“Mom!” I heard my 5-year-old daughter yell from somewhere else in the house. I was in my home office, participating in a team meeting on Zoom (our new quarantine normal).
“Mom!” She was more insistent now. Apologetically, I motioned a be-right-back gesture to my colleagues and went to see what was wrong. I found her sitting at the foot of the stairs, nose buried in my iPhone. She looked up as I approached, eyes wide with the importance of what she was about to say. “Mom, Cookie Monster’s birthday is November second! They’re baking cookies.”
The kids’ screen-time debate is a sensitive one.
I’ll admit it: 30 minutes prior, knowing I had a long meeting coming up, I’d handed my phone to my daughter and sent her on her way. Unsurprisingly, she knows how to unlock it and where to find her games. She has an adorable kid app she uses to “compose” music. Then there’s Disney+, PBS Kids apps, and of course YouTube Kids.
Like many parents these days, I worry about the time she spends staring at a device. I’ve seen the articles and reports that basically say we are dooming our kids by letting them spend time staring at a screen. I’ve also seen plenty of mom-shaming (sometimes we even mom-shame ourselves) about kids’ screen time. I have to admit, I have my doubts about whether screens are as evil as we make them out to be. As my daughter has gotten older and her interests have broadened, I’ve come to appreciate the variety of things she’s doing with a screen. And yes, she’s actually learning some pretty impressive things from it.
I’m not the only one who recognizes the positives of screen time. In an important article on Psychology Today, from 2012, Let Grow founding member Peter Gray reminds us that computers are the most significant tools of modern society. That certainly remains the case today, and it’s perhaps even amplified by present-day pandemic cultural changes. Peter notes:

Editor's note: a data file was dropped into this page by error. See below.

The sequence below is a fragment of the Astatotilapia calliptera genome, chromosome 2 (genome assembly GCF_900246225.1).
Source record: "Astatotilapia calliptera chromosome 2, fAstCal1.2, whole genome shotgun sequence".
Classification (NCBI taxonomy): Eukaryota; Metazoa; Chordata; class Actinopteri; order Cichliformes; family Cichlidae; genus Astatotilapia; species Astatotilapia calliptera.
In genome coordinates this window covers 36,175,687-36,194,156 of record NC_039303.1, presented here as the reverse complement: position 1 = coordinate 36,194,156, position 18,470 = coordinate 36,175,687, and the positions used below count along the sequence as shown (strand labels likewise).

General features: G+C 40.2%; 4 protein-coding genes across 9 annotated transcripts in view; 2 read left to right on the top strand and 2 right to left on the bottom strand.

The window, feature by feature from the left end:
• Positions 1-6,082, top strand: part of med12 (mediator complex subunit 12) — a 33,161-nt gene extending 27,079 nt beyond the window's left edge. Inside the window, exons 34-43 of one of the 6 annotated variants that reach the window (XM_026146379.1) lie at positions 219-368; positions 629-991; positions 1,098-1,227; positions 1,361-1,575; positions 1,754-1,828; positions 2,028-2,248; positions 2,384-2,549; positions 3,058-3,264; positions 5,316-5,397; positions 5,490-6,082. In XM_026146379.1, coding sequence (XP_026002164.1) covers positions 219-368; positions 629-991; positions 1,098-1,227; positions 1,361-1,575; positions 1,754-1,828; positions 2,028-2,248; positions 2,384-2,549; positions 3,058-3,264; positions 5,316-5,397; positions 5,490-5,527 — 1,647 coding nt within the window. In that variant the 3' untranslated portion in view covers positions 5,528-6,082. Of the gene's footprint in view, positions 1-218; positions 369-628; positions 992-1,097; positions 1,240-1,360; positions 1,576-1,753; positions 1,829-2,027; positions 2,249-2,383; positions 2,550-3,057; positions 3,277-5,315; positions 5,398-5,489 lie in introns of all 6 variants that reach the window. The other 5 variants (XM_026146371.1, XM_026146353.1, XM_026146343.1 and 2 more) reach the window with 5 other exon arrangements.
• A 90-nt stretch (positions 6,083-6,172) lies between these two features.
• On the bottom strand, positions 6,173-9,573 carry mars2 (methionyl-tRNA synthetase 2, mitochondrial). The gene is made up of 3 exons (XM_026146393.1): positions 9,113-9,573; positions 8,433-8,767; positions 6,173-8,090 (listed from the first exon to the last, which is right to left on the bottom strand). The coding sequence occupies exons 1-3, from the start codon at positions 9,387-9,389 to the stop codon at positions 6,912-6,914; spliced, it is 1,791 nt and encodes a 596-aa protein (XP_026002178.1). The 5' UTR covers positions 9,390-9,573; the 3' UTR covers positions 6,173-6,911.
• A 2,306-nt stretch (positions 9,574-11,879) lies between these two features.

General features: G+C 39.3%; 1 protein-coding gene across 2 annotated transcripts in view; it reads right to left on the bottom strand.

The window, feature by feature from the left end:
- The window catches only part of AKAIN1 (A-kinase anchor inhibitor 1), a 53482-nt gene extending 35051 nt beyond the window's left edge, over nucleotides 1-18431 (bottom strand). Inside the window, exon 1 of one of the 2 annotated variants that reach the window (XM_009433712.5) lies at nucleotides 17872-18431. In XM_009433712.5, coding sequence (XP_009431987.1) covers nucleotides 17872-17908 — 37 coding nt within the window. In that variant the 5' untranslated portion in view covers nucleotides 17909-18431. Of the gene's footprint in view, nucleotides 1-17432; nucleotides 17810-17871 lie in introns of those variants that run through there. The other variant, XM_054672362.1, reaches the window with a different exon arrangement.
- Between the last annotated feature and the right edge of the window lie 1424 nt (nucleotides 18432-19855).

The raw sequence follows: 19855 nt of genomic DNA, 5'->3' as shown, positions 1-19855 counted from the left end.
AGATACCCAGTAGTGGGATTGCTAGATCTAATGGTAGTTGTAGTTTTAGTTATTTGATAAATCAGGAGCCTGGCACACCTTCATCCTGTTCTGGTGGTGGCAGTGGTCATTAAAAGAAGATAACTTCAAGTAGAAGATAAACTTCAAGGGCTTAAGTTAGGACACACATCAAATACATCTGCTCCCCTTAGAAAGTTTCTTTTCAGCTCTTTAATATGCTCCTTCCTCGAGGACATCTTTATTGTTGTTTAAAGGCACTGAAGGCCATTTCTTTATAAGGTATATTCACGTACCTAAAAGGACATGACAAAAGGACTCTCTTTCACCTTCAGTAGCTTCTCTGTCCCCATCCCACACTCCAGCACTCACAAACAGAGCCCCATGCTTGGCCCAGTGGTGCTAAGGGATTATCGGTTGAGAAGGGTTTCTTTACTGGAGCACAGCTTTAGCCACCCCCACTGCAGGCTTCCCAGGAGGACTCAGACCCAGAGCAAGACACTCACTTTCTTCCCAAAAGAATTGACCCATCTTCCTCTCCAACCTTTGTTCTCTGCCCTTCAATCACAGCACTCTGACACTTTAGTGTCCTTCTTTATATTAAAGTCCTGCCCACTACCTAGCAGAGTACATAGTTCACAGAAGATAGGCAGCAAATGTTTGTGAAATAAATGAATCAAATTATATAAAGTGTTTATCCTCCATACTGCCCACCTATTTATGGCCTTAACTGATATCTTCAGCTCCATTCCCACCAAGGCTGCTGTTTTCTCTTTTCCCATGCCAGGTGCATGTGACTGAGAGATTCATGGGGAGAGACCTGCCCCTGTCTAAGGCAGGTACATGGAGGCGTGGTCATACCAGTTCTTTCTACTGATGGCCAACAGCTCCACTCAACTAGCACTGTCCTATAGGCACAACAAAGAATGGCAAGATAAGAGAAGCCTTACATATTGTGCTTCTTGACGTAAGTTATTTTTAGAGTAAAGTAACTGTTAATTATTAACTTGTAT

Children come into the world designed to look around and figure out what they need to know in order to make it in the culture into which they are born. They are much better at that than adults are. That’s why they learn language so quickly and learn about the real world around them so much faster than adults do. Whenever there’s a new technological innovation, kids learn how to use it more quickly than their parents do. They know, instinctively, what they must learn in order to succeed.
Let’s remember all the ways we can use screens for good.
One day last year on our commute to school, we passed a small pond. I mentioned there were probably frogs and turtles near that pond, prompting a question from my daughter about what turtles eat. Slightly embarrassed, I admitted I wasn’t sure. “We should search that when we get home later,” she said quite matter-of-factly. And then we did. (By the way, it can vary quite a bit, but many turtles are vegetarians.)
Since then, I’ve watched her hone her skills on screens by getting Siri or YouTube Kids to deliver the information she wants. Mostly through trial and error, she’s come to understand how best to phrase her requests. She now knows that saying “show me videos about coloring” into YouTube Kids’ voice search is less effective than simply “coloring videos.” My generation learned to use the index of the encyclopedia set to find answers. Today’s youth need to be adept at using search engines. Frankly, I’m glad she’s already started learning how.
Not only are our screens vehicles for today’s digital encyclopedias, they also deliver us our photo albums, our books, our music, and so much more. They are—especially now—our connection with friends and family. They’re crossword puzzles and word games with friends. They tell us the best way to care for plants in our gardens or who to call to fix a leaky faucet. (If you’re savvy, you can even fix that leaky faucet with the help of a YouTube tutorial.) A screen can show us how to bake sourdough bread—or even chocolate chip cookies for Cookie Monster’s birthday.
Screens deserve a spot in our kids’ lives.
Broadly dismissing kids’ screen time as “bad” fails to recognize the utility these devices have become and the acceptable offline pastimes they’ve replaced. We wouldn’t think to demand our children spend less time reading, or looking at photo albums, or finding out what frogs eat. Rather than condemning screens outright, we ought to be having a more nuanced dialogue. Let’s look at the things our children are doing with them. Of course, monitoring screen time is a whole other debate.
I’ll admit it’s not always easy, nor is all our screen time created equal. My daughter isn’t always watching videos about baking chocolate chip cookies with Cookie Monster. Sometimes, I find her slack-jawed and a little zoned out while watching a video of a kid opening up a new toy. I don’t love that kind of content. At those times, I do look for ways to get her to take a break.
Yes, I realize not all screen time is educational or healthy, but balance is what we’re going for. I think it would do us all a bit of good to admit there’s merit in our children becoming adept at using these devices, and I’d like to start talking more about the impact—positive and negative—of what they’re doing with them instead.